Scrambling to cut content deals as the April 3 launch-day deadline looms
Steve Jobs knows a thing or two about Hollywood. He ran Pixar for 20 years. He’s Disney’s DIS largest stockholder. He’s got a hobby called Apple TV. And he’s packed the iTunes Store with more than 55,000 TV episodes and 8,500 movies. But in terms of delivering video content to American consumers, Apple AAPL is still in the bush leagues — and he knows it.
Enter the iPad. With a 9.7-inch high-res screen, broadband Internet and enough flash memory and battery life to show a trans-Atlantic flight’s worth of entertainment, the tablet computer could be Apple’s first serious entree into the world of the couch potato — if only Hollywood would play along.
That’s the dramatic tension underlying today’s piece in the Wall Street Journal , which reports that Apple has put its magazine, newspaper and textbook projects “on backburner” as it concentrates on cutting media content deals in the weeks before the iPad’s April 3 launch.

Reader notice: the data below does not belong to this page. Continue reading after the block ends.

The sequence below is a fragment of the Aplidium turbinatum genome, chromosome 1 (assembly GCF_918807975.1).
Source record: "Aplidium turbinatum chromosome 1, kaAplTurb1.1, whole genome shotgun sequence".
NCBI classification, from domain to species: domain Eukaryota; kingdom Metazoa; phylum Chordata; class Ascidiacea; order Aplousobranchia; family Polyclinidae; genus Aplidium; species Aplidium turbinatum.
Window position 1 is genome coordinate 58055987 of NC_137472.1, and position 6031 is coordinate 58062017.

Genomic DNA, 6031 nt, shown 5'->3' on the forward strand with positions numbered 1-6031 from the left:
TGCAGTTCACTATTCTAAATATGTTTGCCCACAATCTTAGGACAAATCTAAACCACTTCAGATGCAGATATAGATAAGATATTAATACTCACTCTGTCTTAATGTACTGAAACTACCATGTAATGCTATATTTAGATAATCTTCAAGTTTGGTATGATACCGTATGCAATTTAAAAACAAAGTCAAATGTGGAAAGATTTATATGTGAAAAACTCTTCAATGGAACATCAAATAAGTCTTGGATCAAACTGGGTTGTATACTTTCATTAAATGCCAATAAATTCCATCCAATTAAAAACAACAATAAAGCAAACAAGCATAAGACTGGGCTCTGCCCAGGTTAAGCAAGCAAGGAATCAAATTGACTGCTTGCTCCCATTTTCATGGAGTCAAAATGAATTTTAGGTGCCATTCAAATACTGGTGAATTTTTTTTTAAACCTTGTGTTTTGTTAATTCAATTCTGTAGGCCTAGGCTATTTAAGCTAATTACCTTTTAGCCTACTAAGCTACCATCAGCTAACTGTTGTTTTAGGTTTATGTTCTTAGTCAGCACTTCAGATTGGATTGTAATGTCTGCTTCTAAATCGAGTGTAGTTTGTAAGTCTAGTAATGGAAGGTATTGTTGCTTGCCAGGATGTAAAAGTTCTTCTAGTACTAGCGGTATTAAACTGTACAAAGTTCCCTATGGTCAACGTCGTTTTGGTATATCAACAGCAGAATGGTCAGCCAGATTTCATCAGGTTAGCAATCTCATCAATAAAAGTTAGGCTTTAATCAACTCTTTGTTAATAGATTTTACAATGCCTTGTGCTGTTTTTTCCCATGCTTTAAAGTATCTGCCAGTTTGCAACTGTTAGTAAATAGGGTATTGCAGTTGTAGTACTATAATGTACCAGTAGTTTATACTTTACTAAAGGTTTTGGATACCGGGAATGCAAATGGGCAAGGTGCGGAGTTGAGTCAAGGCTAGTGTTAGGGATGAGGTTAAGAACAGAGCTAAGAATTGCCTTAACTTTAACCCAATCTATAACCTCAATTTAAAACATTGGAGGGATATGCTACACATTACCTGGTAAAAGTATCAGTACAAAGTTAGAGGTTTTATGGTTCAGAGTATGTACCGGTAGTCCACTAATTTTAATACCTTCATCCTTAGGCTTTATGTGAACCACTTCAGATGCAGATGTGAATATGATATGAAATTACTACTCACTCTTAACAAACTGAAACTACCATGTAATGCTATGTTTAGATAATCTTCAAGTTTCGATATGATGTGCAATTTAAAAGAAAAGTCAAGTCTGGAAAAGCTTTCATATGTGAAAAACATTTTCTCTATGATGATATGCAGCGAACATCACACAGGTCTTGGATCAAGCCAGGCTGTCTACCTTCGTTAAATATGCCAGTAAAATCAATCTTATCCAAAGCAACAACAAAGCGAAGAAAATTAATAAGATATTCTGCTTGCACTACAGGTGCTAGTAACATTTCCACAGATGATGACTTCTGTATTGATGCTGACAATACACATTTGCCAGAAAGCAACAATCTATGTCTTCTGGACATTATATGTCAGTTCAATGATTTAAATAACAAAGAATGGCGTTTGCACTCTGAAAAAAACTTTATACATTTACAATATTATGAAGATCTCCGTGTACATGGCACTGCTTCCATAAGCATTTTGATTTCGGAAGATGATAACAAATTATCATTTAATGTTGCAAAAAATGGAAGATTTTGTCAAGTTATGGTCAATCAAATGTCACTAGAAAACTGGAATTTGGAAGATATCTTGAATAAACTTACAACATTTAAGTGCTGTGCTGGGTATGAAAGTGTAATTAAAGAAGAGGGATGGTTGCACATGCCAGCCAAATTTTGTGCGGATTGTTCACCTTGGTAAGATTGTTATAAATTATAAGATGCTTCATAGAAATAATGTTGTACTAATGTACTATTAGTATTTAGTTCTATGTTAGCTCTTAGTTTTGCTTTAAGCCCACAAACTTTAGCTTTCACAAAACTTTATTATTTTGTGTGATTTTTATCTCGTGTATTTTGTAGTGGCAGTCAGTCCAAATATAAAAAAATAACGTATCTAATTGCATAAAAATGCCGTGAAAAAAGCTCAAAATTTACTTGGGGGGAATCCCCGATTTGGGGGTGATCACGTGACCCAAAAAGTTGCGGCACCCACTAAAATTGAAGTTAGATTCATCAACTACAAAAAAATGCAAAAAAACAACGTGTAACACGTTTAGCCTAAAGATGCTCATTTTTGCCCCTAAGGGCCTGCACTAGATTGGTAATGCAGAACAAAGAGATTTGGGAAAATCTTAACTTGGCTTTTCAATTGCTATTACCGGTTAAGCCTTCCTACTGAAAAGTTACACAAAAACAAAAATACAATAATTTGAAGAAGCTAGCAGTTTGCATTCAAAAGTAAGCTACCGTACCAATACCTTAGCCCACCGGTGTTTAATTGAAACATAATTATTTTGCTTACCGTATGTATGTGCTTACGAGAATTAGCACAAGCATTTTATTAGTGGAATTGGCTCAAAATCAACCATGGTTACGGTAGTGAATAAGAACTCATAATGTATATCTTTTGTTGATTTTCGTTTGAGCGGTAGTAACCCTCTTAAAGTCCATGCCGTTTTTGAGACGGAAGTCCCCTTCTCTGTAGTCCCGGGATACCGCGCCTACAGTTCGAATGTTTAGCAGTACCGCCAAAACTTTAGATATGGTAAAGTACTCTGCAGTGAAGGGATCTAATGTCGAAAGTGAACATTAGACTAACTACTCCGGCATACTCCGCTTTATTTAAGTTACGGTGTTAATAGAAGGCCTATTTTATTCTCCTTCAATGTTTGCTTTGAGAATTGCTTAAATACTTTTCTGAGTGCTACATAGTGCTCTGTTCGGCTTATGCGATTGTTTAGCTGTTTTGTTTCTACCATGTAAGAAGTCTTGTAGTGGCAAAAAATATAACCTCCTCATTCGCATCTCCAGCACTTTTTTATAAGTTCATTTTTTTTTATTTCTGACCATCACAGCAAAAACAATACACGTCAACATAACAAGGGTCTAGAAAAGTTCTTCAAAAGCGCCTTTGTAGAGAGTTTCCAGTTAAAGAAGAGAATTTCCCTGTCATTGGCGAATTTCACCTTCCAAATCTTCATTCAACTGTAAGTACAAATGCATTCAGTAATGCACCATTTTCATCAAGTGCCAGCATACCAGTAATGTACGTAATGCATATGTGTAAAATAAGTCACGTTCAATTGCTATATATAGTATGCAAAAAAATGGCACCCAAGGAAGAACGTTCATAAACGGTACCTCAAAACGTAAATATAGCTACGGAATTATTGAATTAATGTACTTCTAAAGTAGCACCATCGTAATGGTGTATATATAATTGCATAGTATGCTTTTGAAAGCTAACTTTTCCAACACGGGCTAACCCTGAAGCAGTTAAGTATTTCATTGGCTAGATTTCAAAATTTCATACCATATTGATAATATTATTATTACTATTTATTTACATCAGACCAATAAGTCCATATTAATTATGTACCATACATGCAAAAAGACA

Citing “people familiar with the matter” 12 times in 14 paragraphs (are you there, Rupert?), the Journal reports that Apple is scrambling to strike deals but running into fierce resistance. Specifically:
Apple has put on hold its plan to offer “best of TV” packages as $30 per month subscription services “because few media companies were interested.”
Instead, it is discussing dropping the price of individual TV shows to 99 cents, down from the $1.99 and $2.99 currently charged for most shows on iTunes.
Many major TV studios are balking at the price cut, worried that it would “jeopardize the tens of billions of dollars in subscription fees” cable and satellite companies pay now for their content.
Apple counters with the familiar argument that lowering the price could create new markets — as if there weren’t enough television being consumed in America today.
The Journal‘s people say that it looks like Apple has cut some deals and may be offering a limited number of 99-cent shows by the time the iPad ships. In December, the paper reported that CBS CBS and — big surprise — Disney were the content producers most likely to buy into Steve Jobs’ Hollywood dreams.